Holding Court

Clay's answers are in its contradictions

In the lead-up to the Oct 21-28 BNP Paribas WTA Finals Singapore presented by SC Global, Courtney Nguyen will pen columns exclusively for The Straits Times. This is the second of an eight-part series.

What does a quintessential clay-court player look like? Ask that question 30 years ago and you get a very different answer than if you ask it in 2018.

What used to be a surface built for the indefatigable has evolved into one that sees the purest distillation of power versus guile in women's tennis.

Clay specialists have become a rare breed over the last decade, while the rise of the successful power player has become the newest novelty on the slippery battleground that has felled many of the game's greats.

The classic image of a clay-courter was forged in relief over the first 40 years of the Open era: Clay-courters were the physical specimens of the tour.

They were the artists, the swashbucklers who diffused power with guile and charisma, the tennis tacticians who brought the pain via a thousand paper cuts.

Romanian world No. 1 Simona Halep's tennis foundations were laid on clay and while not the strongest player, she adapts well to the surface.
Romanian world No. 1 Simona Halep's tennis foundations were laid on clay and while not the strongest player, she adapts well to the surface. PHOTO: EPA-EFE

Clay is a temperamental surface, one that can shift and change with stunning speed depending on the environmental conditions.

The current world No. 1, Simona Halep, fits that classic mould. Seemingly undersized and underpowered, the foundations of the Romanian's game were laid down on clay and she remains the pre-eminent clay-court player of the last four years.

She has proven her mettle en route to two Roland Garros finals, but fallen short not because she was outsmarted, but because she was outhit.

When did the women's clay game shift towards the power players?

Most point to Maria Sharapova's 2012 run to the Roland Garros title.

She made vast improvements in her footwork on the surface. But her ability to take the foundations of her aggressive style and apply them to a surface that was built to unwind everything that makes her successful made the locker room sit up and take notice.

That she repeated the feat two years later, at Halep's expense, solidified the transformation.

Since then we have seen Serena Williams, Garbine Muguruza and Jelena Ostapenko pound their way to success in Paris. It makes you wonder whether the days of the clay-court classicist are over.

The 26-year-old Halep said: "With my style I played well on clay and I had great results, but if we look back - Sharapova won Roland Garros, Muguruza, Serena.

"They hit really strong. So maybe there is a possibility for the big hitters to win and also for me - because I like to slide, I like to run, I like to have more time to see the court and to open the angles. "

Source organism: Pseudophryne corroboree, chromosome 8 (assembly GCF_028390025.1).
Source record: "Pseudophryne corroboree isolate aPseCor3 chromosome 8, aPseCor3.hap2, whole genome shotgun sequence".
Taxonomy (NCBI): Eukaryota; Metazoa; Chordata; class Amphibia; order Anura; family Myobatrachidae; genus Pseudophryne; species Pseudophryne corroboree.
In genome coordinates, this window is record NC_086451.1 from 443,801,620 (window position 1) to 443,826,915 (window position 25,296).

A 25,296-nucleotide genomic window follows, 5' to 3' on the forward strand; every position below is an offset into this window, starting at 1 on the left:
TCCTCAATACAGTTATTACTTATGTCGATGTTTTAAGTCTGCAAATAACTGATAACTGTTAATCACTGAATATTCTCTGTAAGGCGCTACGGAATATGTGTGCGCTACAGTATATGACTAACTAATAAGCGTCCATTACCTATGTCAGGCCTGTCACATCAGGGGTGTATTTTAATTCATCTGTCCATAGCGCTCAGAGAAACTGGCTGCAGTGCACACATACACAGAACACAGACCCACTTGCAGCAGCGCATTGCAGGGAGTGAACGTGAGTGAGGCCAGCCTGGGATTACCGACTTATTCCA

World No. 4 Elina Svitolina agreed, saying: "Well, it's not about the big hitters because I mean Simona herself - she is always consistent on clay and she's not such a big hitter.

"Ostapenko, she showed as well last year that it doesn't really matter which style of game you have, if you are on a ball, if you can have the good momentum and you have your chance, then definitely you can win on any surface."

If game styles are no longer a defining advantage on clay, what is the key to winning on the surface?

Adaptation. Clay is a temperamental surface, one that can shift and change with stunning speed depending on the environmental conditions.

The indoor clay at the Porsche Tennis Grand Prix plays lightning quick. The altitude at the Mutua Madrid Open makes the ball fly through the air.

The more neutral conditions at the Internazionali BNL d'Italia in Rome and Roland Garros can play fast or slow depending on the heat and moisture in the air.

Unlike hard courts and grass, the best players on clay must be able to adapt not just to their opponents, but to the surface conditions.

That's why clay is often considered the most mental of surfaces. Clay is therefore the great neutraliser and the grand inquisitor. The more one-dimensional a player's game, the less likely she'll have the answers.

It is the most gentle surface on the body, yet requires the ultimate exertion. It neutralises power, yet rewards it. It forces the weak to become strong.

It lays bare a player's weaknesses for all the world to see and dares an adequate response. The solutions are found in the contradictions.

Therein lies the beauty and the tragedy of the terre battue.

• Courtney Nguyen is the senior writer for WTA Insider and host of the WTA Insider Podcast.

A version of this article appeared in the print edition of The Straits Times on April 30, 2018, with the headline 'Clay's answers are in its contradictions'. Print Edition | Subscribe